Ian Kingstone 20:57
For me that budget one is about money. But quite often, you're challenged later on, by money, and training gets hit. Yeah, so if you've got a programme or a project that's got a budget, that's, you know, it gets very more challenging then to say why you needed to change the budget, or whatever. And I see a lot of training, get get shortchanged if you want, because our when this has taken longer, and it's cost us more than we thought it was gonna cost and then therefore, you know, and we'd never allocate enough money for, for training in in the first place. Yeah, I think that's a really important one to get right up at the front. And if he hadn't got that strategy, how are you going to how you're going to even perceive what that's likely to be? Okay. It's
Jonathan Parnaby 21:49
kind of like the conversation we had a few weeks ago with the midseason break, wasn't it? Because, you know, when you're at the start of the transformation, and you're trying to put for that budget off, this is what I need, and like, say changed can generally get shortchanged. Anyway, training obviously falls part of that, that kind of theme. And, and yeah, and if you if you've got a kind of grand plan, and a grand budget for training, and the kind of senior stakeholders don't understand why you need that, then yeah, it's always a risk and slashed and then suddenly your, your goal and mission and objective is at risk. Yeah. So yeah, let's start let's go into these themes in a bit more detail. And so goals and mission, the Why will we start with why anyway, it's always a good place to start. So yeah, I think, I think that's so key. And, again, the reason for that is back to benefits, but the value, the reason why we want to train people is not to tick a box to say we've trained them, and then how has good we've done it. Now the reason that we want to train people is to unlock value in the organisation. Just like we want to change people just like we're not doing anything, we want to unlock that value. And anytime you compromise on any of those aspects, you're putting value at risk, in my opinion. I mean, what kinds of goals and missions are kind of there? Well, they're all encompassing, but we may want to improve quality. And in what we're doing, within our processes, we might want to increase productivity and efficiency either get through, get the throughput, increased and actually deliver more, we might want to increase safety. Now there may be maybe our accident rates are too high, and people are getting injured. And we need to prevent that, you know, things like that.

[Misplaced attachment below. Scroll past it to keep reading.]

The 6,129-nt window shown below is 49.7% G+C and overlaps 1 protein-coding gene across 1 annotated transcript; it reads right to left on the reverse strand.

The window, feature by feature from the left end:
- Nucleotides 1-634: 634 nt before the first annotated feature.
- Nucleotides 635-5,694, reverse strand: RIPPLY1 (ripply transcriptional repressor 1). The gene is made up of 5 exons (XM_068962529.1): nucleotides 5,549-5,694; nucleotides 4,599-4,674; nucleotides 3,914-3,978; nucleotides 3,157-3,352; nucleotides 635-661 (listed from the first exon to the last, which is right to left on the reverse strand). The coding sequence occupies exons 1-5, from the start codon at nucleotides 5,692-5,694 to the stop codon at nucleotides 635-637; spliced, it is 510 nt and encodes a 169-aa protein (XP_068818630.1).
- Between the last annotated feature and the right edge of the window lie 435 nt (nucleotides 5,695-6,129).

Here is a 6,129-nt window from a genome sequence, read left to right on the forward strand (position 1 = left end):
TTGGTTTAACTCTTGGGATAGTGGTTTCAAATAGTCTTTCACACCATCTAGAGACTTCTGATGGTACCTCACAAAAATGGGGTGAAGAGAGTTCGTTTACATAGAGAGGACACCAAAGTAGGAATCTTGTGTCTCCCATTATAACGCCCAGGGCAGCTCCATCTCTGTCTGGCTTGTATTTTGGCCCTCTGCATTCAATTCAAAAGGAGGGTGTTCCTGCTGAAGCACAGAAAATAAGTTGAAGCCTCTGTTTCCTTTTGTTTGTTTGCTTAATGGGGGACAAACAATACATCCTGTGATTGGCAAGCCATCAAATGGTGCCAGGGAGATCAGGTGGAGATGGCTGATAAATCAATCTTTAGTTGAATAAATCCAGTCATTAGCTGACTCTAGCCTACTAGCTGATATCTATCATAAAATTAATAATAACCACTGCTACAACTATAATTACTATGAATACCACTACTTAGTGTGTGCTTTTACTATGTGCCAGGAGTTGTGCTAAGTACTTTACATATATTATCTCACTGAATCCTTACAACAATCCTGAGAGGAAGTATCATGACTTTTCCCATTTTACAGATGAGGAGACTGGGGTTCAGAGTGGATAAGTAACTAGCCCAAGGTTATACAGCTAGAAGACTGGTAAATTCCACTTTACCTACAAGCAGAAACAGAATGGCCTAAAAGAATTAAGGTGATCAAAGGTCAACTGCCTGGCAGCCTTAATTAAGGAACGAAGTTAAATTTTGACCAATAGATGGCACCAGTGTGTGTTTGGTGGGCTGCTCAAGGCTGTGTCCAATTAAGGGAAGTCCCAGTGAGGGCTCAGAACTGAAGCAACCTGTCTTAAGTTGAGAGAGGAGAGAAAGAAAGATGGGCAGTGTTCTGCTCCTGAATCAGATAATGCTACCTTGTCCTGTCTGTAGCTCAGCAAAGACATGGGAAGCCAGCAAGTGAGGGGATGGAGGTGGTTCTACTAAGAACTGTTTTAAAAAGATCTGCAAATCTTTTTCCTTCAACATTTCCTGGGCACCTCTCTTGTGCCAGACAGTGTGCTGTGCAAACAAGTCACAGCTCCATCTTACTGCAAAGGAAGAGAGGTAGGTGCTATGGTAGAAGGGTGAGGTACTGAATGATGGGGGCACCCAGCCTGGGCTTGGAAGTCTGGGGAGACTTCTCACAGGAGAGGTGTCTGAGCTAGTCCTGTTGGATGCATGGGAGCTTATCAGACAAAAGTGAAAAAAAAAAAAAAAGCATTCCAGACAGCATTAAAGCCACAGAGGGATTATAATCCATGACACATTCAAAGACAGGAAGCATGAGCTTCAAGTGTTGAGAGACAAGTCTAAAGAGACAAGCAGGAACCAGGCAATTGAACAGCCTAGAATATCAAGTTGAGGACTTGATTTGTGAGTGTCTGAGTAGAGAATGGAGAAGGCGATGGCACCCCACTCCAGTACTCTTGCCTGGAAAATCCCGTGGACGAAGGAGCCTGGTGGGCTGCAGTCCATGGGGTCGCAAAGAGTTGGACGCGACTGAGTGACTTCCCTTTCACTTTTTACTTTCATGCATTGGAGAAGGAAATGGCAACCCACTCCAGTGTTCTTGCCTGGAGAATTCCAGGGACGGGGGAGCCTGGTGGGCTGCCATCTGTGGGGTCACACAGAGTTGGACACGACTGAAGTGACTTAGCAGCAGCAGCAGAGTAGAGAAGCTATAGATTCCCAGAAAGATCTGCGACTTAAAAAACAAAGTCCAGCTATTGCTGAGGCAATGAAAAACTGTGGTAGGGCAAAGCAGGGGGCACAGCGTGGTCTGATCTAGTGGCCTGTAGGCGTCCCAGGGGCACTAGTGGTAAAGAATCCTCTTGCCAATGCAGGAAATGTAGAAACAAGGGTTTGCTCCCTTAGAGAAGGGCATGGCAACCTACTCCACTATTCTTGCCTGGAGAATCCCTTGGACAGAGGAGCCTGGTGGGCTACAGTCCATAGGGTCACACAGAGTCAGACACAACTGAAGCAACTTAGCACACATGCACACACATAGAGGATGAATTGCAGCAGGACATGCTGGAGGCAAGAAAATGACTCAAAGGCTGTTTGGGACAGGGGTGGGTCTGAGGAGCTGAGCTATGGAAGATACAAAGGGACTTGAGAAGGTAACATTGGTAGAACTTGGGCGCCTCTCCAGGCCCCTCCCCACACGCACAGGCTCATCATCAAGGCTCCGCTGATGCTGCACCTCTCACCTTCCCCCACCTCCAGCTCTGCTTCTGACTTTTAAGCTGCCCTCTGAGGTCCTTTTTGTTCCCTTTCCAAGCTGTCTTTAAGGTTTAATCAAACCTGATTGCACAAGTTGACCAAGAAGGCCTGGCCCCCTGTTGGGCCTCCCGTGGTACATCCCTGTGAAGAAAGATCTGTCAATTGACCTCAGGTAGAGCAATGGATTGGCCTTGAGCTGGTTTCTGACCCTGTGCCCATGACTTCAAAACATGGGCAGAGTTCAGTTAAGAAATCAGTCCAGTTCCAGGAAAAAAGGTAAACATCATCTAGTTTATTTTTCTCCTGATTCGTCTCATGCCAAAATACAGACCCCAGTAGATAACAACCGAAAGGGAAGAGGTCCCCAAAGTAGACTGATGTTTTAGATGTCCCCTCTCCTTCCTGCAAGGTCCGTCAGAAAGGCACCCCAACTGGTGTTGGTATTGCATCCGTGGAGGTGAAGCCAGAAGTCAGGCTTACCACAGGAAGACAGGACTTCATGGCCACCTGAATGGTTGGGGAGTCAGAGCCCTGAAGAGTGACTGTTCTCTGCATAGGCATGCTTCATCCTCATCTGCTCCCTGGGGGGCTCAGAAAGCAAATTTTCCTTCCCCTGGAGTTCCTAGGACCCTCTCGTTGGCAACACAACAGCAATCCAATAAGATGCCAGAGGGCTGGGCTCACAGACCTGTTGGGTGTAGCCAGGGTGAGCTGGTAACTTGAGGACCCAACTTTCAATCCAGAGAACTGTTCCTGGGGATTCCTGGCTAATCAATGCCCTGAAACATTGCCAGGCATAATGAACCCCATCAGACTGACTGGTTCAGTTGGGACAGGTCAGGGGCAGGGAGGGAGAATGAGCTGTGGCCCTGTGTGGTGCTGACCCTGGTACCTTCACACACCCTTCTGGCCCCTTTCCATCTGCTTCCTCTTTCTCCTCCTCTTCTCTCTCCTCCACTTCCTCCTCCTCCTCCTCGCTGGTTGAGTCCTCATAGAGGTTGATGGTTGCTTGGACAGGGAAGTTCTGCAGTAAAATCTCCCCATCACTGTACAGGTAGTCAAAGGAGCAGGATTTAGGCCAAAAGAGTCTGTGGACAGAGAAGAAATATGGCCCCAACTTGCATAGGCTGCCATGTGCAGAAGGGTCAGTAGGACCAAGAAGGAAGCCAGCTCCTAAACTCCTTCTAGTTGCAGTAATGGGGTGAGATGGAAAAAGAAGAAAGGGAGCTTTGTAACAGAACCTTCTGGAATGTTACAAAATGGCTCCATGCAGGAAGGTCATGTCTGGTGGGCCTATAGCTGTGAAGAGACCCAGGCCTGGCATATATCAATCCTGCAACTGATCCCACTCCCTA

Ian Kingstone 23:45
And I'm glad you kind of mentioned value there because, you know, I often look across something probably mentioned before I look across value in, in across a transformation, so to speak, is no value to the customer, and customer, right the way through if you want value to driving value through efficiencies is often part of the transformation. Also driving value to the employee, the people who work there, and actually, if you drive value to the employee often are driving value to the customer anyway, because they're the people that work with customers, right? So so you know that safety one's really actually quite a big one. And I've seen it a lot in the manufacturing industries and utility industry that we worked in, you know it but not that never pulled through at the front end of the transformation of value. So you've got to try to drive that back down then into and that whole strategy so that you're dead, right, I think you need to use the overall vision and value of the transformation, and then look down at the training and say so all of this change is happening to drive this value. And that should really drive out across a wider set of values not not benefits in the sense of financial benefits, value to the new value to the organisation and its people.
Jonathan Parnaby 25:05